Solar power company says it will restart Georgia factory

The Georgia Solar Energy Association estimates 7,400 Georgia homeowners have solar.

A U.S. solar manufacturer that went bankrupt in 2017 said it will restart its Georgia factory thanks to new federal incentives.

Suniva said Wednesday that it plans to hire 240 people and will resume making solar cells at its factory in the Atlanta suburb of Norcross. The company expects production to resume by spring of 2024.

The company said it’s using a $110 million investment it received from Orion Infrastructure Capital earlier this year to buy new equipment and expand its production capacity.

Solar cells that Suniva and others make are the key ingredient in solar panels, converting sunlight into electricity. There’s no American-made source of solar cells currently, although others besides Suniva have said they will start producing them in the United States.

The company says the factory will be able to make enough solar cells to generate 1 gigawatt of electricity, with hopes of raising output to 2.5 gigawatts in a planned expansion.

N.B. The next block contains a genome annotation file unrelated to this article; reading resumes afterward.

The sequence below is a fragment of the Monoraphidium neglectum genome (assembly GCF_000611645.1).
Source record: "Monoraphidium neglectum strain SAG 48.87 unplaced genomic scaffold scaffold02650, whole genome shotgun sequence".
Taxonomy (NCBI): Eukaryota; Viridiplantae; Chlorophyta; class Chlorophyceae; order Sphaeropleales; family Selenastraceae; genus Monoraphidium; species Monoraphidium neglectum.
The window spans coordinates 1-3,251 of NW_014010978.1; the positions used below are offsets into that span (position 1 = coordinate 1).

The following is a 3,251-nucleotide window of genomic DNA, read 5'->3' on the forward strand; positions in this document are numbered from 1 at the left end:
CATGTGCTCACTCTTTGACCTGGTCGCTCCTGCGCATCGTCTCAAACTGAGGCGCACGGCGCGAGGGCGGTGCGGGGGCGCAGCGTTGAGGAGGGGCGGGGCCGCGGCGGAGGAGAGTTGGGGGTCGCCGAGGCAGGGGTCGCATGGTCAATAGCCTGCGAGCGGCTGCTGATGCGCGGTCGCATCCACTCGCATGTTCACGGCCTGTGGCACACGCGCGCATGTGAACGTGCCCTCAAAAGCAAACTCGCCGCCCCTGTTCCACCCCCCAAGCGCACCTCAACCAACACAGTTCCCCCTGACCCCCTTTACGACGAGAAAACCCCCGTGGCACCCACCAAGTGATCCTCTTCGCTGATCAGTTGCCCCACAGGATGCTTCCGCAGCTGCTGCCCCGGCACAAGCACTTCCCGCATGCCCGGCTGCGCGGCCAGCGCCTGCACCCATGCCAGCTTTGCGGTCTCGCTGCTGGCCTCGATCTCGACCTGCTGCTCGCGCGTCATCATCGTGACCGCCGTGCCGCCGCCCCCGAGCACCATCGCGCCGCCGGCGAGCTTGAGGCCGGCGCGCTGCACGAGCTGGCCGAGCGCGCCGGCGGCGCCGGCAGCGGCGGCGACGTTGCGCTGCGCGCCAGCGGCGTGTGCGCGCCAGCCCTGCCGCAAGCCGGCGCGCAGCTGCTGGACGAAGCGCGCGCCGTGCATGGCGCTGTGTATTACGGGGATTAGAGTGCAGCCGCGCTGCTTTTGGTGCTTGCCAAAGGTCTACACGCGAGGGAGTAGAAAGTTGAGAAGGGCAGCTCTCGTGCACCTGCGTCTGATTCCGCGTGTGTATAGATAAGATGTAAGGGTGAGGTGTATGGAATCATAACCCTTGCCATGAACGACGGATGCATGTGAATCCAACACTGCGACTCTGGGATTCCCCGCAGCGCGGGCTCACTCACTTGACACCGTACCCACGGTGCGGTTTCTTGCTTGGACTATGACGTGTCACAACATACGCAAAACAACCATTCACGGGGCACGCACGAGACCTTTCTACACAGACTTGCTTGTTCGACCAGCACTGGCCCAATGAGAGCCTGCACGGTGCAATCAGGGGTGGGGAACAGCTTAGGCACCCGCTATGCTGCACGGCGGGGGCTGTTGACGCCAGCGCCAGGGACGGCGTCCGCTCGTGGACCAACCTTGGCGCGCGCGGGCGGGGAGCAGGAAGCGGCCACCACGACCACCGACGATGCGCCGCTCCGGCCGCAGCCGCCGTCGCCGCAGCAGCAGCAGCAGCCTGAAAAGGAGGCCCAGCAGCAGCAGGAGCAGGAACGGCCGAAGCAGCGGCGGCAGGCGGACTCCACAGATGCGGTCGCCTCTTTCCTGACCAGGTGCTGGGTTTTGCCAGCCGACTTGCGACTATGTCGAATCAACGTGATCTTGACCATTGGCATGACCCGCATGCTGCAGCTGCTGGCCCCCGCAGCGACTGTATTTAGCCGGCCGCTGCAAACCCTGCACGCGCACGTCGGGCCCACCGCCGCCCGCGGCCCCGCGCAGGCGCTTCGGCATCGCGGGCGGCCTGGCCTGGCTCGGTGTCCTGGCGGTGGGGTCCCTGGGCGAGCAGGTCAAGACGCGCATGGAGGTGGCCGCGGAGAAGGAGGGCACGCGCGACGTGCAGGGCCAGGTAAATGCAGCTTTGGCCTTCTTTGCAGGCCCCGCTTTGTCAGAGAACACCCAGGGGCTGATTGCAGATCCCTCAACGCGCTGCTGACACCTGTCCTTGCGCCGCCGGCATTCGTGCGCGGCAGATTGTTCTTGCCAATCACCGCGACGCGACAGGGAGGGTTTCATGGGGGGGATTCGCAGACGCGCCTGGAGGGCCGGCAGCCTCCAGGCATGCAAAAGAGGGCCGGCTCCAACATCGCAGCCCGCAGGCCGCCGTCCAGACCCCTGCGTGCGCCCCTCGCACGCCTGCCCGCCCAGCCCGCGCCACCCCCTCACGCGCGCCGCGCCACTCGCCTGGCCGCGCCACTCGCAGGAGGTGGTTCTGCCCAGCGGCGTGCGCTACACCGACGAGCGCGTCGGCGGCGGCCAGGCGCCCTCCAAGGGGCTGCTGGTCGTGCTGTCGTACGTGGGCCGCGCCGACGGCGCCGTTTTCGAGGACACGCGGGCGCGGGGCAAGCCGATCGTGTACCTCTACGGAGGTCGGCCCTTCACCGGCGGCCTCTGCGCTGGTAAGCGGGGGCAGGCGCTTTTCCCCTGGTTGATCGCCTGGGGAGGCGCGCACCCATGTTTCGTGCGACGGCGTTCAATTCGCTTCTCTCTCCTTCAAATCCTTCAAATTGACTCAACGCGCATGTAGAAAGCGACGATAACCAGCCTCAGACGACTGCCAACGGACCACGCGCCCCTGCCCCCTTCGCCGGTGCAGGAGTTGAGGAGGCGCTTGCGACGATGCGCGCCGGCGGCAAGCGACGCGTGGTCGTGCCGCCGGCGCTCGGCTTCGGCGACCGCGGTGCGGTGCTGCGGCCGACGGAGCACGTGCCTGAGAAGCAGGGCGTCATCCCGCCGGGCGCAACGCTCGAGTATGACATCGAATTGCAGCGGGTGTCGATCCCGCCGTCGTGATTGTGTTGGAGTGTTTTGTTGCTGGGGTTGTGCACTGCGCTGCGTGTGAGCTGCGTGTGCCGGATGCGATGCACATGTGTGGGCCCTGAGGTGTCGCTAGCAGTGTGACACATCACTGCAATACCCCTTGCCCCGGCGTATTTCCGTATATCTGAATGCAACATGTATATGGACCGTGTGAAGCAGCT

As its financial distress was deepening, Suniva successfully filed a proceeding that led the U.S. government to impose tariffs on cheap imported panels. Suniva continued to support the tariffs after it exited bankruptcy and was bought by Lion Point Capital, a New York hedge fund.

Now, the company says President Joe Biden’s landmark climate and health care law put a firmer floor under the industry by providing additional tax breaks for U.S.-produced solar panels. Buyers of American-made solar cells will get an extra 10% tax credit on top of the regular 30% tax credit for renewable energy investments.

"The Inflation Reduction Act and its domestic content provisions, as issued, provide a strong foundation for continued solar cell technology development and manufacturing in the United States," Suniva CEO Cristiano Amoruso said in a statement.

Democrats were eager to take credit for the announcement.

"This announcement shows the Inflation Reduction Act’s power in writing a new chapter for the American solar industry," said John Podesta, Biden’s senior advisor for clean energy innovation and implementation.